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Gender-based violence affects women’s mental health


Women who experience gender-based violence such as rape, sexual assault, intimate partner violence and stalking are at an increased risk to develop mental health disorders in their lifetimes, finds a new Australian study.

Tormented women were found to be at risk for mental illness, disability, substance abuse, and suicidal tendencies.

The study finds a strong correlation between severe mental imbalance and sexual harassment. Researchers analyzed the results of a national survey of 4,451 women aged 16 to 85 conducted by the Australian Bureau of Statistics in 2007. For the women who suffered higher levels of violence, the rate of anxiety disorders was 77 percent, 52 percent for mood disorders, substance abuse 47 percent and post-traumatic stress syndrome 56 percent.

Investigators discovered the four most common types of gender-based violence – physical violence by an intimate partner (7.8 per cent), rape (8 per cent), other sexual assault (15 per cent) and stalking (10 per cent) – are strongly associated with a wide range of problems for women including more severe current mental disorder, higher rates of three or more lifetime mental disorders, physical disability, mental disability, impaired quality of life, and overall disability.

In the United States, more than 20 percent of women have experienced intimate-partner violence, stalking or both. A full 17 percent have reported rape or attempted rape, according to information in the study.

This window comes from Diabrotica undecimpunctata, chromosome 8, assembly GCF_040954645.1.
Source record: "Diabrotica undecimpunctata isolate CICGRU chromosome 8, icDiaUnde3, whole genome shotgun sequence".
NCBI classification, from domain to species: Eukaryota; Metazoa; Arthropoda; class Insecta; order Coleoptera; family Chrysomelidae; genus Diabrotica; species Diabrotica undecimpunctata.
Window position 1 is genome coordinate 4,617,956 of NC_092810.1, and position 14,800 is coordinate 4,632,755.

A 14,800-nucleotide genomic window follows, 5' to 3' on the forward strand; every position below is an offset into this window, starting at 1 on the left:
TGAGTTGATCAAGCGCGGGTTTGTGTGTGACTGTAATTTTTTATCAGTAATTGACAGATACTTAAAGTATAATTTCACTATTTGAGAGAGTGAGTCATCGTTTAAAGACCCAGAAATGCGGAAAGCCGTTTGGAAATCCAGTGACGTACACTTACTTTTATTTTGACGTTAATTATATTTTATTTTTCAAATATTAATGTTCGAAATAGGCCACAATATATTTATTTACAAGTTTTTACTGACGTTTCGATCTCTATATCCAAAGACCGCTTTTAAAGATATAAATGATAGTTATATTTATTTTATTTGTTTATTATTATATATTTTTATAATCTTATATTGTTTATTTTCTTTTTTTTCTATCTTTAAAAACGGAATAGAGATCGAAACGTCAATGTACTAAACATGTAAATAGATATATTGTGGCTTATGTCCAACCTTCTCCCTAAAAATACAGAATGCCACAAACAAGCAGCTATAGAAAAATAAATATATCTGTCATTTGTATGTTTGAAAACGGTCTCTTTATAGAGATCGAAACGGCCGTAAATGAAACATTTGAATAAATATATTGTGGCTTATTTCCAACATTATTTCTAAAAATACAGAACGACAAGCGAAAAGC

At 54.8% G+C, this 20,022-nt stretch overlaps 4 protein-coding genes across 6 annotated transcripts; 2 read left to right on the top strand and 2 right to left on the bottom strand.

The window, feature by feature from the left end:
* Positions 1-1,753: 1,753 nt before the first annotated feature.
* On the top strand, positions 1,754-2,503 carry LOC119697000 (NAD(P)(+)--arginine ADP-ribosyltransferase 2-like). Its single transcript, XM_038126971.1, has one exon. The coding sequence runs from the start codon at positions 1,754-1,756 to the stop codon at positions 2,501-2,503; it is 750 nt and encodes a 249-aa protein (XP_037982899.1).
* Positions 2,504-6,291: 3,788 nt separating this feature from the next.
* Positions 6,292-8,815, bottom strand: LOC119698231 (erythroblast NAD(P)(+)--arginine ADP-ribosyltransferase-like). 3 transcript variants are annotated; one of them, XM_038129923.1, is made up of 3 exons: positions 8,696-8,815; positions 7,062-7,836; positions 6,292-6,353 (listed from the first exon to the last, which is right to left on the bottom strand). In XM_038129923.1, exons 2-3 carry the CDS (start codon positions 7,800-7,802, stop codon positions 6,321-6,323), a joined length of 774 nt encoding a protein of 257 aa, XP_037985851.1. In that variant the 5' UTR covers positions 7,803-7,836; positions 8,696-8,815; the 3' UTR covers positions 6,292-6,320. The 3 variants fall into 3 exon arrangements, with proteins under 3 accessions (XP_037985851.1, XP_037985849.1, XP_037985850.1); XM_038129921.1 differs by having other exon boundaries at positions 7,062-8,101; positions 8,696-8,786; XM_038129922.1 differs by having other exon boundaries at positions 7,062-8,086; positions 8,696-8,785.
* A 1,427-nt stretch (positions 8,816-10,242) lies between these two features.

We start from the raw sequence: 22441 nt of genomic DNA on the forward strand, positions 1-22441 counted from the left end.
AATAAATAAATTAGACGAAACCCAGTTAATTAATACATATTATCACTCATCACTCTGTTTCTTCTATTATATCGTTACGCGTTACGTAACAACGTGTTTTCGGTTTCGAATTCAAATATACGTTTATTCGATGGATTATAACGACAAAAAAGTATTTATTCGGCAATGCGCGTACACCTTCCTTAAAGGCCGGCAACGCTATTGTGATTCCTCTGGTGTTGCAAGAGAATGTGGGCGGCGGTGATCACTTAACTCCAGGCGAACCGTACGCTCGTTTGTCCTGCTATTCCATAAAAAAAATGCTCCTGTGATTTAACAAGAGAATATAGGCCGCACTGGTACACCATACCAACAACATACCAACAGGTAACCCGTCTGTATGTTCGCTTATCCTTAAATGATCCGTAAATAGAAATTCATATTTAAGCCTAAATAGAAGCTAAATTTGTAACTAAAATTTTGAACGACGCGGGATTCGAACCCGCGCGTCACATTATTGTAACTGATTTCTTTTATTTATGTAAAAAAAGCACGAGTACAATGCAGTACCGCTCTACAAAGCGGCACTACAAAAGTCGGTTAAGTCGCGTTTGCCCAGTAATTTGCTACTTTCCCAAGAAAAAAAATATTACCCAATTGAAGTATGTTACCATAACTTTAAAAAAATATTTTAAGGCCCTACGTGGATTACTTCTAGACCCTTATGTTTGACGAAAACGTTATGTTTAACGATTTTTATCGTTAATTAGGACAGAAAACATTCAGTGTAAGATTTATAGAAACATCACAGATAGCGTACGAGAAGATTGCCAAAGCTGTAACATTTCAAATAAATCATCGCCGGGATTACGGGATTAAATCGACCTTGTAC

The study is the most comprehensive ever undertaken of gender-based violence in a nationally representative sample of women. Findings are published in the Journal of the American Medical Association (JAMA).

The study finds that women who have been raped or faced any kind of abuse or sexual harassment have far higher rates of mental disorders and are up to 20 times more likely to attempt suicide than other females.

“It was the strength of these associations that was most shocking,” said study leader Susan Rees, Ph.D. “There is an overwhelming link between gender violence and key indicators of women’s mental health, well-being and risk of suicide attempts.”

She mentioned that for women exposed to two types of gender-based violence the lifetime rate of mental disorder was 69 percent and for three or more types of gender-based violence, it was 89.4 percent. Attempted suicide figures were alarming with a 1.6 percent attempted suicide rate for women never exposed to gender-based violence rising to six percent for women who had experienced one type and 34 percent for those enduring three or four types of violence.

“This research highlights the need to ensure that expert mental health care is a central component of gender-based violence programs. Similarly, psychiatric services need to be better equipped to assist women with mental health disorders who have experienced such violence,” Dr Rees said.

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